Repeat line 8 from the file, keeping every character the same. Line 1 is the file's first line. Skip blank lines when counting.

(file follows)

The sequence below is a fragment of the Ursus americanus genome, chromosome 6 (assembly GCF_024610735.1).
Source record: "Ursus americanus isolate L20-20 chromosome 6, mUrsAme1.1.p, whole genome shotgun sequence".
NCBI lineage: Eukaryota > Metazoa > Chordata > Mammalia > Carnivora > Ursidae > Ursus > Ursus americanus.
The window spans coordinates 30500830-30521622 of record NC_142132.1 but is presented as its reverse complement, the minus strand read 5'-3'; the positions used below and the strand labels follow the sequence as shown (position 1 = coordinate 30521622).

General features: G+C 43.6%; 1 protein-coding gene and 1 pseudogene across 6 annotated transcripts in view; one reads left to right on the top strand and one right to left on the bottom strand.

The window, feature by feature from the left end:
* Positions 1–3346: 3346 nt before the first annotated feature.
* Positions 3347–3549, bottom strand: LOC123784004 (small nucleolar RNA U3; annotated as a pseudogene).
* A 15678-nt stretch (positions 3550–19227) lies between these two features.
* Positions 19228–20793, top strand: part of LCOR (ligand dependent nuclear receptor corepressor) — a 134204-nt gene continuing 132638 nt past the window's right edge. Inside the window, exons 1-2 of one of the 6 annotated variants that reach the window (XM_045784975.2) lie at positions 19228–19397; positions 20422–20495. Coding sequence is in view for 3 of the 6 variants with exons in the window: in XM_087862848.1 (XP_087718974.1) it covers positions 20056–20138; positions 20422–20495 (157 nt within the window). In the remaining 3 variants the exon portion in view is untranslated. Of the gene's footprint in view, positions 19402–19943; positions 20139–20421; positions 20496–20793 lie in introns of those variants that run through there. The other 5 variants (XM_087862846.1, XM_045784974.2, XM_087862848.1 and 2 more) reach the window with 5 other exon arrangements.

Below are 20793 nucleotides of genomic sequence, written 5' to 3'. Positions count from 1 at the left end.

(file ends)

* Positions 3347–3549, bottom strand: LOC123784004 (small nucleolar RNA U3; annotated as a pseudogene).